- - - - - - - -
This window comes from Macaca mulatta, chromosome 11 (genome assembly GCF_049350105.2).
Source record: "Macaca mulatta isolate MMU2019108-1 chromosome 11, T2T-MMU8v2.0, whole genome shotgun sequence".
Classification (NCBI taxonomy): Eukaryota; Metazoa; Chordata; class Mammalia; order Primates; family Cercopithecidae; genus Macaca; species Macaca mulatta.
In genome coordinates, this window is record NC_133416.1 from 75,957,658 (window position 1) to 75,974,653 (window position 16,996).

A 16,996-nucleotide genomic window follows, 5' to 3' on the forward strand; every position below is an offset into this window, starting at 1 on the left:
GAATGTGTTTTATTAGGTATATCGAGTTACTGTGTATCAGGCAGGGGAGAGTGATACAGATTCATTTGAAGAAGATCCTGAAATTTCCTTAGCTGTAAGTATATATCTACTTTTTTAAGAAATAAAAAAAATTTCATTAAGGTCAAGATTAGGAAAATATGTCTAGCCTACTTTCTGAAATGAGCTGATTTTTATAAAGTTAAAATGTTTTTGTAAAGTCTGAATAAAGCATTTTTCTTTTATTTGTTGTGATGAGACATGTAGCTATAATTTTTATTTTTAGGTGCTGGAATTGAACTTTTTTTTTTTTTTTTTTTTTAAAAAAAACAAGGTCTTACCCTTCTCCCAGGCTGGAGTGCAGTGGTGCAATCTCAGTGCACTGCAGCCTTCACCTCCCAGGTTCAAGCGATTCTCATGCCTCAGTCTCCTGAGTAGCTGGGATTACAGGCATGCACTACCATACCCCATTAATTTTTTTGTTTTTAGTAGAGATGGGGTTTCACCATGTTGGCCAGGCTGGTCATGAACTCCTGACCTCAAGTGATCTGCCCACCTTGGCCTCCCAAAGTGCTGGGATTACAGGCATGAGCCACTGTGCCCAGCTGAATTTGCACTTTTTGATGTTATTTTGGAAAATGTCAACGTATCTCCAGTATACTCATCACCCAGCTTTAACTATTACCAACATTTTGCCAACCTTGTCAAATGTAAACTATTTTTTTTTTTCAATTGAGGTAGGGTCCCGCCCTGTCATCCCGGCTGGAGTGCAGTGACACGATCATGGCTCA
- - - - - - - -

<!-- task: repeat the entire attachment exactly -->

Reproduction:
This window comes from Macaca mulatta, chromosome 11 (genome assembly GCF_049350105.2).
Source record: "Macaca mulatta isolate MMU2019108-1 chromosome 11, T2T-MMU8v2.0, whole genome shotgun sequence".
Classification (NCBI taxonomy): Eukaryota; Metazoa; Chordata; class Mammalia; order Primates; family Cercopithecidae; genus Macaca; species Macaca mulatta.
In genome coordinates, this window is record NC_133416.1 from 75,957,658 (window position 1) to 75,974,653 (window position 16,996).

A 16,996-nucleotide genomic window follows, 5' to 3' on the forward strand; every position below is an offset into this window, starting at 1 on the left:
GAATGTGTTTTATTAGGTATATCGAGTTACTGTGTATCAGGCAGGGGAGAGTGATACAGATTCATTTGAAGAAGATCCTGAAATTTCCTTAGCTGTAAGTATATATCTACTTTTTTAAGAAATAAAAAAAATTTCATTAAGGTCAAGATTAGGAAAATATGTCTAGCCTACTTTCTGAAATGAGCTGATTTTTATAAAGTTAAAATGTTTTTGTAAAGTCTGAATAAAGCATTTTTCTTTTATTTGTTGTGATGAGACATGTAGCTATAATTTTTATTTTTAGGTGCTGGAATTGAACTTTTTTTTTTTTTTTTTTTTTAAAAAAAACAAGGTCTTACCCTTCTCCCAGGCTGGAGTGCAGTGGTGCAATCTCAGTGCACTGCAGCCTTCACCTCCCAGGTTCAAGCGATTCTCATGCCTCAGTCTCCTGAGTAGCTGGGATTACAGGCATGCACTACCATACCCCATTAATTTTTTTGTTTTTAGTAGAGATGGGGTTTCACCATGTTGGCCAGGCTGGTCATGAACTCCTGACCTCAAGTGATCTGCCCACCTTGGCCTCCCAAAGTGCTGGGATTACAGGCATGAGCCACTGTGCCCAGCTGAATTTGCACTTTTTGATGTTATTTTGGAAAATGTCAACGTATCTCCAGTATACTCATCACCCAGCTTTAACTATTACCAACATTTTGCCAACCTTGTCAAATGTAAACTATTTTTTTTTTTCAATTGAGGTAGGGTCCCGCCCTGTCATCCCGGCTGGAGTGCAGTGACACGATCATGGCTCA